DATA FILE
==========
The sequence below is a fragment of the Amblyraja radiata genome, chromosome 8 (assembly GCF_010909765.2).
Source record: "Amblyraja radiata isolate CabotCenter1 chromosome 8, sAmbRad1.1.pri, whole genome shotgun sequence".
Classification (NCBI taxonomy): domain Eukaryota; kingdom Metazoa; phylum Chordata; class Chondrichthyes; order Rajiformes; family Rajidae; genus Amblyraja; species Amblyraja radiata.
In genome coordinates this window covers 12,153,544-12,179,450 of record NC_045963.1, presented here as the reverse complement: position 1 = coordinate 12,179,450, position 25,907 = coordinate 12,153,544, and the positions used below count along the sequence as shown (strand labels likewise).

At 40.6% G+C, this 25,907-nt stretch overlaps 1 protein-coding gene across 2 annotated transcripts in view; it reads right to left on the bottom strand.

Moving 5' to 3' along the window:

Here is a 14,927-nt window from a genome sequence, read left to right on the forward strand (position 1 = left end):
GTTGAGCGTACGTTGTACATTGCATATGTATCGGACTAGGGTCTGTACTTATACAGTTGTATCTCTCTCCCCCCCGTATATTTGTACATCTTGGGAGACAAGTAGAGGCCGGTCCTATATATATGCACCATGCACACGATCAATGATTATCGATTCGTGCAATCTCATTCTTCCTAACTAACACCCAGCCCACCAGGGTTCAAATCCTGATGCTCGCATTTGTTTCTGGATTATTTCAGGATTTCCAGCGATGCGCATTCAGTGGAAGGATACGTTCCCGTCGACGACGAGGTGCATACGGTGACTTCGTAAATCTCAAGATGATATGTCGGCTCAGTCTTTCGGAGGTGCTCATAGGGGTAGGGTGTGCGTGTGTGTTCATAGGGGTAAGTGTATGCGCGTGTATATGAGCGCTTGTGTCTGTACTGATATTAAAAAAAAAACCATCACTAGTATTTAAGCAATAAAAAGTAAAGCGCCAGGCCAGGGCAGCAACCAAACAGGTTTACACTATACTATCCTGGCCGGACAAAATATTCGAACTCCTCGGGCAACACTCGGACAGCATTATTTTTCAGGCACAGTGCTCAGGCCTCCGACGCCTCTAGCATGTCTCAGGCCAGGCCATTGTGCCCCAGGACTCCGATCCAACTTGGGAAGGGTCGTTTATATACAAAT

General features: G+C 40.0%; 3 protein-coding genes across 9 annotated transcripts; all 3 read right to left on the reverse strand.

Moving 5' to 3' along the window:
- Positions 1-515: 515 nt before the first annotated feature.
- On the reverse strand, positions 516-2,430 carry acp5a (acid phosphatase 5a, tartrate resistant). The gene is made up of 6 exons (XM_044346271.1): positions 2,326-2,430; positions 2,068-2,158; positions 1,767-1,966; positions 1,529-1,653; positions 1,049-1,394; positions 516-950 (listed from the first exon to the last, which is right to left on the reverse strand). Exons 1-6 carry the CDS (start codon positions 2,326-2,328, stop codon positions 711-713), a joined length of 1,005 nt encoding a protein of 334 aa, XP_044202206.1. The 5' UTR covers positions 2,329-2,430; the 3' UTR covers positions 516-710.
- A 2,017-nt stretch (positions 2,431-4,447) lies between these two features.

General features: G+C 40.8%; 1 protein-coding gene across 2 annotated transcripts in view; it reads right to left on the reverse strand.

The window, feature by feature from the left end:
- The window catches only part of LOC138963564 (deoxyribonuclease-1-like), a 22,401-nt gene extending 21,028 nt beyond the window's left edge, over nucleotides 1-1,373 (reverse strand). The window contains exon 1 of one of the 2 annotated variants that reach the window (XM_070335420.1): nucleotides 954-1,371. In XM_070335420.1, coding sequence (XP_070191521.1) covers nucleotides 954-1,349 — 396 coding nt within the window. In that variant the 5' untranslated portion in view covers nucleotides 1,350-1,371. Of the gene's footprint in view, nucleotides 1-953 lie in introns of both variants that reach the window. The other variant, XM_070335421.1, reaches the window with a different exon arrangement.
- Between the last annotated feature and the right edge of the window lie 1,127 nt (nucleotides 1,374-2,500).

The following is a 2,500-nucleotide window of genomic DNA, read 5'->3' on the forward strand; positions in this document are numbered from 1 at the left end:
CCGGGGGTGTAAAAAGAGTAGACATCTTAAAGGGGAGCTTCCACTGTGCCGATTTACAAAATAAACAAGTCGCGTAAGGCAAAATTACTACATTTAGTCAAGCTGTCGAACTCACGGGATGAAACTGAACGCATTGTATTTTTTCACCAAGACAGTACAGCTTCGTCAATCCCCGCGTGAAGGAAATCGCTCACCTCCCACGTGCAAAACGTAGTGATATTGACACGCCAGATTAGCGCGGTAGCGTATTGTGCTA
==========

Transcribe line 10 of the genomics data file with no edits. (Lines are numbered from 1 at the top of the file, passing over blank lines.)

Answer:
Moving 5' to 3' along the window: